State lawmakers have breathed new life into a major mental health bill with bipartisan support, after it was temporarily struck down by a North Texas Tea Party leader.
Senate Bill 10 was prioritized by Texas Governor Greg Abbott after last year's deadly Santa Fe High School shooting as a way to improve school safety. The bill would set aside $100 million to create a mental health care consortium, a group of universities and medical professionals that would work to better connect Texas students with mental health services, expand research and telemedicine.
Late Tuesday night, the bill temporarily died on a technicality raised by State Rep. Jonathan Stickland, a republican from Bedford. Hours later, lawmakers tried to revive the legislation, amending it onto another mental health bill that addresses school safety. Stickland continued to challenge the legislation.
"So what some folks have done is gone into the back room and figured out a way to bring back a bill that died by the rules of the House," Stickland said.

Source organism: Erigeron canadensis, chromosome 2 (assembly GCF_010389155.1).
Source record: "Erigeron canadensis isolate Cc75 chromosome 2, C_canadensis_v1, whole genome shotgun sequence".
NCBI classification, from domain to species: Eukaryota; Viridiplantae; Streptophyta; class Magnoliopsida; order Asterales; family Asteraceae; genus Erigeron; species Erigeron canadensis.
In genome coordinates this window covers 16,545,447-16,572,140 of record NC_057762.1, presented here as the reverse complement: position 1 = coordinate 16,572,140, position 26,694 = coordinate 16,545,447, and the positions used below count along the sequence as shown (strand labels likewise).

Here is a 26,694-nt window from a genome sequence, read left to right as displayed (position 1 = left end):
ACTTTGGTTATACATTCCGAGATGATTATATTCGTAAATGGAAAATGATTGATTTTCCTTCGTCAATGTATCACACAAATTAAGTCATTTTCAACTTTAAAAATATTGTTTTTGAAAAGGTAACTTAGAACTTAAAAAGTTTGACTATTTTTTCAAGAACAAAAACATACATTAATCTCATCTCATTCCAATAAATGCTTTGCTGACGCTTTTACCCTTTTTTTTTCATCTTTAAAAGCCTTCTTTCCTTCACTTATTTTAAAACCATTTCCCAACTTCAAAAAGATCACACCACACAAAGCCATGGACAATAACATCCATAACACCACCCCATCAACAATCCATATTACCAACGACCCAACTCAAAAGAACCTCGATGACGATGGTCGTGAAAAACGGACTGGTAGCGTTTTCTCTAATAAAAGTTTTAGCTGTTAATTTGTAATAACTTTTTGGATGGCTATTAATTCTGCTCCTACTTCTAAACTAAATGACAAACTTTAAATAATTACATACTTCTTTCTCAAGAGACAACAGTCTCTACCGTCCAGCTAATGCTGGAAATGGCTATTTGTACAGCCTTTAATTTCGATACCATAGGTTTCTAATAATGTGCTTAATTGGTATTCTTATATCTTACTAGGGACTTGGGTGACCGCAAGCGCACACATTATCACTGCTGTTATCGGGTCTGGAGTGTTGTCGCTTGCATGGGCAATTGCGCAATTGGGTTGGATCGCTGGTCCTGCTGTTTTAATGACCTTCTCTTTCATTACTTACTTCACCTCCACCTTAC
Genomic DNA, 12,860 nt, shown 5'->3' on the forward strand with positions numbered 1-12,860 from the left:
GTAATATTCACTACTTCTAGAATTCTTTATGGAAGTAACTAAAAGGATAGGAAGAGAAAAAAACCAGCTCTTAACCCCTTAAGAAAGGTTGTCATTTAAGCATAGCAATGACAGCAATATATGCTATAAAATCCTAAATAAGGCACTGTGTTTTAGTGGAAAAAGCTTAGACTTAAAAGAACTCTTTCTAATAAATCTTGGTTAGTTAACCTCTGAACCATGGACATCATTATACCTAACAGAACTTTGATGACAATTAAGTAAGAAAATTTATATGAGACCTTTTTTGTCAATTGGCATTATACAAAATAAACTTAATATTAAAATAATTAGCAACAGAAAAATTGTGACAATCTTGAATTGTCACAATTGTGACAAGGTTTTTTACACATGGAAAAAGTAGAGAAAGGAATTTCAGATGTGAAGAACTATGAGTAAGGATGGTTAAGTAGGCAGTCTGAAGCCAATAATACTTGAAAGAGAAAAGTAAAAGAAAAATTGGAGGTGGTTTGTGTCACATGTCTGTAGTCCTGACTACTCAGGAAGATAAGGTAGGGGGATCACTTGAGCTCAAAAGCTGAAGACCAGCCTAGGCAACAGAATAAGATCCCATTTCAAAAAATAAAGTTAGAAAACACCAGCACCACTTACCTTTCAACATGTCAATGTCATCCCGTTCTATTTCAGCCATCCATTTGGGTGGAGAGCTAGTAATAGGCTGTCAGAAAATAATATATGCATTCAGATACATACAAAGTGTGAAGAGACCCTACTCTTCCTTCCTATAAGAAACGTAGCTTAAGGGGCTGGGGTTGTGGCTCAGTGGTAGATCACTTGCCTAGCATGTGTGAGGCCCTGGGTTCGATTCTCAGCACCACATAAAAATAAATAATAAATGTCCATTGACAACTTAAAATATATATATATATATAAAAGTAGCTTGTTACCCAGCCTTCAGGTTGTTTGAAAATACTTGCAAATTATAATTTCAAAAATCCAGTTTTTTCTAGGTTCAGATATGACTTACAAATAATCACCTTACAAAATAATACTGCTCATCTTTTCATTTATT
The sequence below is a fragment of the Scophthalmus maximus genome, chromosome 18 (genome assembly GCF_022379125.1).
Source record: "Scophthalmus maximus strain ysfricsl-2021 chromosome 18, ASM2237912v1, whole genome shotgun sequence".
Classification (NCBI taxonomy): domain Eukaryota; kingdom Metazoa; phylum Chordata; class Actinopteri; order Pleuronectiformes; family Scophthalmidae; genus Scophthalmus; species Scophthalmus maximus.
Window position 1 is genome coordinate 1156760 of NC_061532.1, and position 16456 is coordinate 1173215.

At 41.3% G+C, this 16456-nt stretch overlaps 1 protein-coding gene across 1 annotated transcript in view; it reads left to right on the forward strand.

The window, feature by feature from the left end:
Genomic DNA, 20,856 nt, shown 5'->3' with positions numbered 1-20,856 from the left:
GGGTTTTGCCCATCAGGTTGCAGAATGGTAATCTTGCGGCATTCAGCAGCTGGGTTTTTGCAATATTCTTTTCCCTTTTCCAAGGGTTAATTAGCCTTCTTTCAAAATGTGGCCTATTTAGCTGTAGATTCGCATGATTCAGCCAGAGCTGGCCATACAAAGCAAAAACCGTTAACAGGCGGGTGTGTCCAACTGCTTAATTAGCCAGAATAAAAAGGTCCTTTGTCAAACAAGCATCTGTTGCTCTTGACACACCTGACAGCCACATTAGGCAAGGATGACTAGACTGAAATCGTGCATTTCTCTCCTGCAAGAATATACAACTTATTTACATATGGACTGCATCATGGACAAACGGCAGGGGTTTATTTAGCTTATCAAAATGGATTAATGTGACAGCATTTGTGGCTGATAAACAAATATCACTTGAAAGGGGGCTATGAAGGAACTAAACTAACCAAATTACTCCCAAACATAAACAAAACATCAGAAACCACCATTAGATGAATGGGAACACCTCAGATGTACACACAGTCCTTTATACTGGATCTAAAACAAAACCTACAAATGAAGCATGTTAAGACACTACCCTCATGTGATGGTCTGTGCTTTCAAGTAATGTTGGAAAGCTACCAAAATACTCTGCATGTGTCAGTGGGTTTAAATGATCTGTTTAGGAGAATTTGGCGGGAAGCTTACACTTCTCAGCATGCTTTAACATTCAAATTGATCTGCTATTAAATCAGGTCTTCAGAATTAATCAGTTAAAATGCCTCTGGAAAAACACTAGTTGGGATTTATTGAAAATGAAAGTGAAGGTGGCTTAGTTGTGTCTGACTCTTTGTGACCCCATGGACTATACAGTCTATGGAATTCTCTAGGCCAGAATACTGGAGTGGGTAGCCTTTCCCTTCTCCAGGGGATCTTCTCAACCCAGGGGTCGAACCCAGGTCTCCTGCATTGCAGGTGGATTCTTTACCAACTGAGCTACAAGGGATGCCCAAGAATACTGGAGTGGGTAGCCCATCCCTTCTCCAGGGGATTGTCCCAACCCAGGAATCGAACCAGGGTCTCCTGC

Despite Stickland's attempts to kill the legislation, State Rep. John Zerwas, a Republican from Richmond who sponsored Senate Bill 10 in the Texas House, successfully amended it to another proposal. That amended bill ultimately passed.
Stickland again questioned the bill on the House floor Wednesday afternoon, raising what are called "points of order." Those technical challenges were overruled. Stickland has challenged other mental health legislation during the 2019 session, raising concerns about government overreach, parental rights and privacy.
The original Senate Bill 10 was sponsored by State Senator Jane Nelson, a Republican from Flower Mound. Nelson has said the bill will fill gaps in the state's mental health care system for at-risk kids.
The 2019 state legislative session is set to end this coming Monday.